Cochlear Implants for Deaf Children with Complex Needs

The issue

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Although hearing loss can be quite demanding for children to grow up with, children who are deaf/hard of hearing (DHH) are not protected from having additional disabilities or special educational needs. Approximately 30 – 40% of DHH children have additional disabilities, such as autism spectrum disorder, Down syndrome or other syndromes, cerebral palsy or other motor/physical challenges, intellectual disability, visual impairment and metabolic conditions. The cause for the special educational needs is for some children unclear because of the complexity of conducting differential diagnoses. Different conditions and disabilities affect each other. This can mean the child has greater difficulties in making the most of her residual hearing or in compensating her hearing loss by using other senses. An increasing number of DHH children with complex needs receive cochlear implants (CI), but since implantation for these children is still relatively new and because of the heterogeneity in this group of children, we know less about the benefits and challenges concerning auditory habilitation and education issues than we do for otherwise typically developing children with CIs.

What we know

DHH children with complex needs are generally referred for CI later than the norm. In addition, the assessment process takes longer for several reasons. The late referral, together with the prolonged assessment, results in a later average age for cochlear implantation in children with complex needs. Obviously, this is the case for children whose additional disability is identified before candidacy for a CI is considered. With expansion in newborn screening, it will be more likely that hearing loss is identified before other disabilities that are not obvious at birth.

The goals for CI in children with complex needs are often different from the traditional ones. Hearing and sensory input are more often expressed as goals, rather than speech and spoken language attainment.

Outcomes from CI are challenging to demonstrate for children with complex needs. Improved hearing can be achieved, but it might be difficult for the child to make use of her improved hearing. The diversity within the group of children with complex needs, also when it comes to outcomes of CI, makes it difficult to generalize knowledge about benefits from CI for these children. The outcomes seem to depend on the degree and amount of disabilities: Children with more than one additional disability and children with severe to profound intellectual delays have poorer auditory perception than the majority of children with complex needs. However, the degree of disability alone cannot account for variation in post-implant outcomes. Most children with complex needs gain access to sound after CI. Other reported outcomes apply to some, but not all children, and include:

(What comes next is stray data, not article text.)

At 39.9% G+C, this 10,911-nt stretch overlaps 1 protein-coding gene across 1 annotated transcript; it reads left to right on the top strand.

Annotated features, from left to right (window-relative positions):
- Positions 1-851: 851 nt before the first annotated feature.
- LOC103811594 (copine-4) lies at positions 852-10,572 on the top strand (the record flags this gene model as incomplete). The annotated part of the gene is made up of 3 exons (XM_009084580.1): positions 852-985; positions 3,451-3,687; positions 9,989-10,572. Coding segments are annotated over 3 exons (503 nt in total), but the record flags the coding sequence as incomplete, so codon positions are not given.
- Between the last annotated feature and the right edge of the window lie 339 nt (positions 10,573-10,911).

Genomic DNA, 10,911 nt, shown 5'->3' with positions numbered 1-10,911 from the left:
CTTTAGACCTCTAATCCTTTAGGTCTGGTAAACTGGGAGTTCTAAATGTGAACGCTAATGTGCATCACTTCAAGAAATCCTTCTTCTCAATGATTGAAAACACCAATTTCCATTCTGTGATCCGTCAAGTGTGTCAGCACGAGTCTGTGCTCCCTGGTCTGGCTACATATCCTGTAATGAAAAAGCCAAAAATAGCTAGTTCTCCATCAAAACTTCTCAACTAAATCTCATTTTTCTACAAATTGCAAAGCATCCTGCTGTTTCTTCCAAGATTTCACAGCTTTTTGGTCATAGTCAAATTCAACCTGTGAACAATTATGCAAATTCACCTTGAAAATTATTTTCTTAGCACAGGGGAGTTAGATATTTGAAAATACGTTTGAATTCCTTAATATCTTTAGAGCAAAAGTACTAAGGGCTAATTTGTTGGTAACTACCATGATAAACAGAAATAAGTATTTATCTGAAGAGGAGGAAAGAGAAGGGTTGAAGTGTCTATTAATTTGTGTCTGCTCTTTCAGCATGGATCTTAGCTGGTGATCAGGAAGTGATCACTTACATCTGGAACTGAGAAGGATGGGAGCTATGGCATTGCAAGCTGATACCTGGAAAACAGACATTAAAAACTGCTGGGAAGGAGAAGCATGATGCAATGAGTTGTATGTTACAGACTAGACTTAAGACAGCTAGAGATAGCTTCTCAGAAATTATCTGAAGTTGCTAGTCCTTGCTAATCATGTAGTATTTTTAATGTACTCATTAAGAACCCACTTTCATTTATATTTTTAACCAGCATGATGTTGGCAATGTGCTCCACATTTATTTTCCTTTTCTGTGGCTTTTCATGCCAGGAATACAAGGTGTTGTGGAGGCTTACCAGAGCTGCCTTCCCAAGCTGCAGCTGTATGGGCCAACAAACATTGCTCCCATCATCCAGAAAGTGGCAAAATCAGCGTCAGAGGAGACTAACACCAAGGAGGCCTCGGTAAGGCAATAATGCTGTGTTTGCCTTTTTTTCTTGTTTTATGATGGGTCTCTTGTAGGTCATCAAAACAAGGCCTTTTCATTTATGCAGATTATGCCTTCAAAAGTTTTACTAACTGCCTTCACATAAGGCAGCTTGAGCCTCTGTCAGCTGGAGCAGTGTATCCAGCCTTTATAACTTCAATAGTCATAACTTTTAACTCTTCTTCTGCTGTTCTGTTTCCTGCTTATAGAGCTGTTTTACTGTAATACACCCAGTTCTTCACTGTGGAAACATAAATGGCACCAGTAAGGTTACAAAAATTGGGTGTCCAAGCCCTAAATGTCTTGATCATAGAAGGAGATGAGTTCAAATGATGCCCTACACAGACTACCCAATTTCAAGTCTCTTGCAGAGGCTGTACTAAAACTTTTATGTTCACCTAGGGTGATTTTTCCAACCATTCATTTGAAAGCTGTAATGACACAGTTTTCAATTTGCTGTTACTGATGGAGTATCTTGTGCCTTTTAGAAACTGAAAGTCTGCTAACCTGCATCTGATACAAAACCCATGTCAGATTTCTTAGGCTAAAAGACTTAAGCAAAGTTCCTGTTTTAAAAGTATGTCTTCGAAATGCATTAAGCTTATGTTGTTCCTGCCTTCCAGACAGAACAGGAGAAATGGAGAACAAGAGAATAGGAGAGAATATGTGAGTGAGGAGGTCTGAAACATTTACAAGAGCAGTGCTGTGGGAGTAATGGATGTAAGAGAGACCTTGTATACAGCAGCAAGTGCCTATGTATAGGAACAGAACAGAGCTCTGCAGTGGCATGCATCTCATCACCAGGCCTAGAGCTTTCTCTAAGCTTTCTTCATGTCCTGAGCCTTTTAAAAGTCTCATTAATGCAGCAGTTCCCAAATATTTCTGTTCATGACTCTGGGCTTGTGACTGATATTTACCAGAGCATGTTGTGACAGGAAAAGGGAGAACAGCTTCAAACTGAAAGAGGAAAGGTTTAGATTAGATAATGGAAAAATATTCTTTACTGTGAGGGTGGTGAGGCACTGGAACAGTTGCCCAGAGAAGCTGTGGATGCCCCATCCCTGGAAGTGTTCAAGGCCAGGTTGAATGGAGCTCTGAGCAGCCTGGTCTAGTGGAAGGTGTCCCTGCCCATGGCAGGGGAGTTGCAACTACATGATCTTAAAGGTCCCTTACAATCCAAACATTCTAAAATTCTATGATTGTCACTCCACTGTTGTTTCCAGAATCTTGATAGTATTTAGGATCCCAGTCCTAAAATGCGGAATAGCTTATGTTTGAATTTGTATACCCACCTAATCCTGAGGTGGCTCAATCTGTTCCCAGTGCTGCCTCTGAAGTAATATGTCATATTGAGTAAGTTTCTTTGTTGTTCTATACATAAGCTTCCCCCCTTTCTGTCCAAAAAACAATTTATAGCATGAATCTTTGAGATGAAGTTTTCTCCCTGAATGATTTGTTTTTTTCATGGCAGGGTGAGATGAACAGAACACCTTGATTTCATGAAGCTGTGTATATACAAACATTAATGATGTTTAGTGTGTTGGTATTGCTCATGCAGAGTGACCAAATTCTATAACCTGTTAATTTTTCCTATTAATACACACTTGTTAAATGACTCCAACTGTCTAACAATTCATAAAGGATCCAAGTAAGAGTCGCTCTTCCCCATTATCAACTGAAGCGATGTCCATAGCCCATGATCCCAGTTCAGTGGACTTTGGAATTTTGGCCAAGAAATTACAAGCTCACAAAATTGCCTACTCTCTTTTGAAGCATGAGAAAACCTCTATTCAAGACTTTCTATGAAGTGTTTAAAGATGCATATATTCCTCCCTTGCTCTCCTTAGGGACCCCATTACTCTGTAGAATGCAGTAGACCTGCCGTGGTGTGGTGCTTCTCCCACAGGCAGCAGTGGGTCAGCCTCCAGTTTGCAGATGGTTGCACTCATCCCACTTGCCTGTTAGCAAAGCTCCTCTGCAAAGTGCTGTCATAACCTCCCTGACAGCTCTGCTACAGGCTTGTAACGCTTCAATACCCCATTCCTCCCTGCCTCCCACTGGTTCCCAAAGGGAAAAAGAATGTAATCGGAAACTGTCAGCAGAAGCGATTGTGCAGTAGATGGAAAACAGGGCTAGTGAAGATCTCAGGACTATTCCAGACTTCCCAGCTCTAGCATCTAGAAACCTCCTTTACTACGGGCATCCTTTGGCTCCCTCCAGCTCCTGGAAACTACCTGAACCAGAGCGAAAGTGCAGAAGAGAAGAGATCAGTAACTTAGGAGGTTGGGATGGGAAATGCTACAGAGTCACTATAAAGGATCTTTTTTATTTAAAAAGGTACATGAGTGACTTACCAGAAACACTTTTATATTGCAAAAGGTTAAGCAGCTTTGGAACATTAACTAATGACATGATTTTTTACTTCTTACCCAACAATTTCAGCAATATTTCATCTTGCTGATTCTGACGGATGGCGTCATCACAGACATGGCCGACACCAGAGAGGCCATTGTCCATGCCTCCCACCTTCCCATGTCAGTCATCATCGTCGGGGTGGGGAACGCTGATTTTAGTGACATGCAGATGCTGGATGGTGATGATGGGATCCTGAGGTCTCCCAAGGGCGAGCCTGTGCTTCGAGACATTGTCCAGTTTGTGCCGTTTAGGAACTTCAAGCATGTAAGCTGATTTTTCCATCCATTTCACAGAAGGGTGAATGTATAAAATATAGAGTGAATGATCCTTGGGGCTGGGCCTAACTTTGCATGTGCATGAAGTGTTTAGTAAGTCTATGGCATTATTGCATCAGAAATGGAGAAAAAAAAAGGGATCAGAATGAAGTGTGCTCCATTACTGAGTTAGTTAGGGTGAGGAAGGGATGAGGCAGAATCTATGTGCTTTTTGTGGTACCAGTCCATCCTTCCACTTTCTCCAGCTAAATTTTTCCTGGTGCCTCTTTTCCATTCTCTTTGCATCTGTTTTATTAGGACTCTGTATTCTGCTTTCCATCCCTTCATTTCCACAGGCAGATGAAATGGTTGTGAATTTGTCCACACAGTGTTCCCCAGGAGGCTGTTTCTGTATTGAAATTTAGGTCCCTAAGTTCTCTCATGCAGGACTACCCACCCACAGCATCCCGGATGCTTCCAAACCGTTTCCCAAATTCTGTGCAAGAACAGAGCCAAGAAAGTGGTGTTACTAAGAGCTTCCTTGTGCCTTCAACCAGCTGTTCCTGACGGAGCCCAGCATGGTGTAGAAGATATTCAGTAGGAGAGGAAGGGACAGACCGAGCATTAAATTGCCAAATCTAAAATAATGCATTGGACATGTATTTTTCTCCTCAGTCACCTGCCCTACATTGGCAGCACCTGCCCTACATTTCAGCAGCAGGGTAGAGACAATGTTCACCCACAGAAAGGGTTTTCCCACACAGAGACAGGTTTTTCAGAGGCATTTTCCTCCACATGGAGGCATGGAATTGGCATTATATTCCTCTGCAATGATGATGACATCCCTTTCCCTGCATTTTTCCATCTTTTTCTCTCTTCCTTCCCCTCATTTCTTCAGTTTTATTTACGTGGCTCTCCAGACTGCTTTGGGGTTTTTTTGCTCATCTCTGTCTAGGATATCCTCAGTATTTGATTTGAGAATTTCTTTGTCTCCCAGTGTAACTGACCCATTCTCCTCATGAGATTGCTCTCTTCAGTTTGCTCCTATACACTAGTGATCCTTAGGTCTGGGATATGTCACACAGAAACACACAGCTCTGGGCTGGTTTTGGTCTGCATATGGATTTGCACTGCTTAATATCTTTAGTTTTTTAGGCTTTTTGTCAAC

•     Improved communication and increased peer-interaction
  •     Improved quality of life
  •     Vocalization for those with severe complex needs, and spoken language for those with mild complex needs
  •     Improved sound and social awareness, the child is more open for contact with other people
  •     Many understand spoken language even if they do not develop intelligible speech

Improved communication skills are reported for a majority of children in this group. Progress in speech and language gains, however, is slower than for those children who do not have complex needs. Some children face challenges in wearing the CI processor. This can be due to involuntary movement, hypersensitivity or other reasons. Children who reject wearing the equipment will, of course, not benefit from their implants.

Communication modes vary, but the majority of the children are dependent on visual support of some kind. Many implanted children with complex needs and their families use a mixture of sign language, sign-supported speech, and speech supported with augmentative communication (e.g., pictures and symbols). Some families use sign language alone or spoken language alone.

What we don’t know

Although the body of research on cochlear implanted children with complex needs is growing, we still have a limited knowledge about interventions needed to support habilitation of each child. There is even less knowledge about disability-specific outcomes; for example, how children with Down syndrome – as a group – benefit from cochlear implantation. There is also a need for knowledge about how professionals manage care and service delivery to the families.

Implications

The diversity of the children and their needs calls for extreme caution in interpreting and generalizing research findings for this group. The complexity of the children’s needs necessitates a multidisciplinary approach at all stages and in all areas: In considering the appropriateness of implantation, in evaluation of outcomes, in habilitation, and in education. Parents should be valuable informants and collaborators at all stages. Measurement tools should be expanded and developed in order to describe a wider range of outcomes.

Posted on Oct 6, 2016 by
Lill-Johanne Eilertsen
Signo Resource Centre
lill.johanne.eilertsen {at} signo.no

Further reading